Local students aid Lyme disease research

The next discovery that could change the world of Lyme disease could come from the inquiring mind of a Greenwich high school or undergraduate college student.

Already, students in Connecticut, Massachusetts, Virginia, New York and elsewhere have managed to make valuable contributions to Lyme research and are being saluted by Lyme Research Alliance (LRA) for taking part in the effort to put an end to the disease.

In the last few years, a host of young students have managed to make valuable contributions to scientific knowledge about Lyme, the fastest-growing vector-borne disease in the nation.

“We’re thrilled that young people are interested in Lyme research,” Diane Blanchard, co-president of the  LRA, said. “They are unbridled in their thinking and open to all possibilities that might not have been tried before.”

Among those who have unearthed new findings are Hannah Stewart, a Plainview Old-Bethpage (New York) High School student whose research under Russell Burke, chair of the Biology Department at Hofstra University, found that both northern and southern black-legged ticks, if given the choice, preferred to feed off of lizards rather than mammal hosts such as mice.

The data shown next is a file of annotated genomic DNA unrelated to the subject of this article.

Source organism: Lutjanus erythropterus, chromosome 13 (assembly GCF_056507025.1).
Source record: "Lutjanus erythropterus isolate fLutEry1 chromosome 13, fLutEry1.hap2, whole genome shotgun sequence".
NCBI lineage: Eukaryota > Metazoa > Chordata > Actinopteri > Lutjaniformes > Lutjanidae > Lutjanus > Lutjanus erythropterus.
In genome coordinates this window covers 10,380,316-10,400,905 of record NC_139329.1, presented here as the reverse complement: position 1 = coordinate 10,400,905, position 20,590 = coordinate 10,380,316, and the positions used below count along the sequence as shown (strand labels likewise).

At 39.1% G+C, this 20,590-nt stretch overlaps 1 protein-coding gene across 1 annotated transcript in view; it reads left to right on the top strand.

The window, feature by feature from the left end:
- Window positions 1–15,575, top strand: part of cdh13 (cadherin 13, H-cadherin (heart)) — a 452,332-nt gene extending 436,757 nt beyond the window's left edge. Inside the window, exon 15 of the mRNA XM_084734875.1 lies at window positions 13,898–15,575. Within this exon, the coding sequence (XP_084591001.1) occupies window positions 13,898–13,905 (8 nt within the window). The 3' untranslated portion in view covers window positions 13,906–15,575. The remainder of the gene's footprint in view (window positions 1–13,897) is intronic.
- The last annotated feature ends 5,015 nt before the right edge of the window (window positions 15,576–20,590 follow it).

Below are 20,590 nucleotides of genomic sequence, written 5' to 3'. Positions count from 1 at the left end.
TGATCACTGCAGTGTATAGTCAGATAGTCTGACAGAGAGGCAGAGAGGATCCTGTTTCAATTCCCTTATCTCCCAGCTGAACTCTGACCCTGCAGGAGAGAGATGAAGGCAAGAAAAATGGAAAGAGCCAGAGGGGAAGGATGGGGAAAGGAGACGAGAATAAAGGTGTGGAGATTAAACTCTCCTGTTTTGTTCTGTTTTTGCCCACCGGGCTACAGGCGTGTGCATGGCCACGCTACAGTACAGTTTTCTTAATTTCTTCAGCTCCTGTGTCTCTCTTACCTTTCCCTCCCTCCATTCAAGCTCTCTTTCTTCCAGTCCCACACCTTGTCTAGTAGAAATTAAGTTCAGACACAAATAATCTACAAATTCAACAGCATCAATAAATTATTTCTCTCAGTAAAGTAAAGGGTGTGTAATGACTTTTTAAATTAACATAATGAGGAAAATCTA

“We found that lizards are poor hosts for the Lyme disease bacteria,” Dr. Burke said. “Down south, lizards don’t pass on Lyme disease and this keeps the rate of the disease low.”

The Brandeis University-bound Stewart showed that ticks only feed on mammals in the north when there are no lizards available. “Her work will help us move forward with our studies in our effort to understand the spread of this disease,” said Dr. Burke.

Connecticut teens have also contributed to Lyme research. Ryan Kerr, then a sophomore at Danbury High School (he is now attending Harvard University) received top honors in 2011 at the Connecticut Science & Engineering Fair for his school science project showing that introducing microscopic roundworms (nematodes) into the soil could effectively decrease tick populations.

Another Connecticut student, Paul Hansel, who attends Greenwich High School, focused last year on better deer population tracking management. Hansel, now entering 10th grade, equipped a radio-controlled model plane with an infrared camera — a Canon camera that he modified — to shoot pictures of the ground to determine where deer were congregating.

Binghamton University Professor Ralph Garruto, Ph.D., whose large research group comprised of undergraduate and graduate students investigates the spread of Lyme and other tick-borne diseases in built environments across upstate New York and the Northeast, sums it up this way: “Science needs young people immersed in research. They are scientific risk takers at this stage and aren’t afraid to make mistakes. They think out of the box and ask ‘hey, why not this?’ — bringing fresh points of view to research efforts.”

Lyme Research Alliance, formerly Time for Lyme, is a Connecticut-based, national non-profit that funds cutting-edge research into Lyme and other tick-borne diseases. For more information go to LymeResearchAlliance.org.

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